A gracEmail subscriber asks: “I’m so accustomed to unleavened bread as the ‘correct’ element of the Lord’s Supper. Can you explain the introduction of leavened bread at the communion table?”
* * *
When God rescued the Israelites from Egyptian slavery, he ordained the Passover meal as an annual reminder of the event. The short notice given for their exit did not allow time for bread to rise, so God commanded that Passover bread be unleavened (Ex. 12:8, 11). Whether Jesus instituted the Lord’s Supper during a Passover meal or on the preceding evening, he would have used unleavened bread.
However, that detail apparently was unimportant in connection with the Lord’s Supper, since every New Testament record of the occasion uses the generic Greek word for bread rather than the word for unleavened bread (Matt. 26:26; Mark 14:20, 22; Luke 22:19; 1 Cor. 11:23-27). So does every New Testament passage that even possibly refers to the Lord’s Supper in the early church (Acts 2:42, 46; 20:7, 11; 1 Cor. 10:16). About 150 A.D., Justin Martyr used ordinary bread for the Lord’s Supper but did not regard it as “common” (First Apology 66).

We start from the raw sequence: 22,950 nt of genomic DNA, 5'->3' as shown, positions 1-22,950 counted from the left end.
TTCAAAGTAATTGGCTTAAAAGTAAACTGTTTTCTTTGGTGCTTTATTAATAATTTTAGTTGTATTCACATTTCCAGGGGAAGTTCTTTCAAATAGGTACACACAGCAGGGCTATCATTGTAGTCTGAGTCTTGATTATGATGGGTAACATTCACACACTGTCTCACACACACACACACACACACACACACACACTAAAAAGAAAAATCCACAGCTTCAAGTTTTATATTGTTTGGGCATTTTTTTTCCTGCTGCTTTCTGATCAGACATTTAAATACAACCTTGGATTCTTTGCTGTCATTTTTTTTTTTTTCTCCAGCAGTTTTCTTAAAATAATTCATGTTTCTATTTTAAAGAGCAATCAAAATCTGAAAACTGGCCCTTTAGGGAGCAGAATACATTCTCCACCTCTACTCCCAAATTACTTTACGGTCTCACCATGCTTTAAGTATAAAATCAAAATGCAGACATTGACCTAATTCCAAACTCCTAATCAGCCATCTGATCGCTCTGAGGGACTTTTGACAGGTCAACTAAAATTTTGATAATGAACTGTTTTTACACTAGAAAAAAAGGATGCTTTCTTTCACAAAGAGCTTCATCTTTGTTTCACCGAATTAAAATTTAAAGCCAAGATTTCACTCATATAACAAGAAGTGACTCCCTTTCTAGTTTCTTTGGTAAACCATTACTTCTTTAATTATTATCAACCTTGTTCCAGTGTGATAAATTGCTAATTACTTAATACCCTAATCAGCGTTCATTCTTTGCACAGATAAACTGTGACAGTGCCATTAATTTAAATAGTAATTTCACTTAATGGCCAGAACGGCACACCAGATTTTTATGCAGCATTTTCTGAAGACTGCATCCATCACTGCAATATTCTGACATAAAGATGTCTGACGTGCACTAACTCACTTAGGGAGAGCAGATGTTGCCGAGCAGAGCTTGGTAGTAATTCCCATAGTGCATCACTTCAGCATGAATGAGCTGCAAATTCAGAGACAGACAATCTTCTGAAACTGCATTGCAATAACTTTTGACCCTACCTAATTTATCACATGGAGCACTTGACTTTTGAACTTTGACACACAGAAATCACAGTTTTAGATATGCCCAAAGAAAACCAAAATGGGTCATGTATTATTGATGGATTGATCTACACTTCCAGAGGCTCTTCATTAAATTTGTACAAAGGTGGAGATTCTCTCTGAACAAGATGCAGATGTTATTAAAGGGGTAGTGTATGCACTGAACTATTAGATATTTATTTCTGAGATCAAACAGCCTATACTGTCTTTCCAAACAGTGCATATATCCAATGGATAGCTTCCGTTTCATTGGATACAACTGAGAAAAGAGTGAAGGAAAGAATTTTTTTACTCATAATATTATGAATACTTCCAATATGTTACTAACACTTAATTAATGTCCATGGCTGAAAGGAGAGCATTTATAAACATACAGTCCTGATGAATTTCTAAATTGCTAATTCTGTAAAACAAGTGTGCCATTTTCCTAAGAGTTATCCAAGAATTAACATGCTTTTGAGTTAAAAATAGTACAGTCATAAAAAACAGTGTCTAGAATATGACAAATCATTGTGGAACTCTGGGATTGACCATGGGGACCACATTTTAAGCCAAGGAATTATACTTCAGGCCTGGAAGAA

Some Christians reason that because Jesus used unleavened bread at the Last Supper, common bread is unauthorized and therefore sinful. Yet they are not persuaded by their own argument, since they replace wine (which Jesus used) with unfermented grape juice. Indeed, Jesus’ very use of wine at the Last Supper refutes such logic, for God nowhere had authorized wine for the Passover meal.
But what of Paul’s use of leaven as a symbol for sin (1 Cor. 5:6-8)? The short answer is that he is discussing how we live as the Lord’s people, not what we eat at the Lord’s Table. Furthermore, Jesus also used leaven as a symbol for the Kingdom of God (Matt. 13:33). The Eastern Orthodox Church has always used leavened bread in the Eucharist, although the Western (Roman Catholic) Church has used unleavened bread since around the 10th century. I know no good reason, whether scriptural, theological or historical, to insist on unleavened bread in the Lord’s Supper today.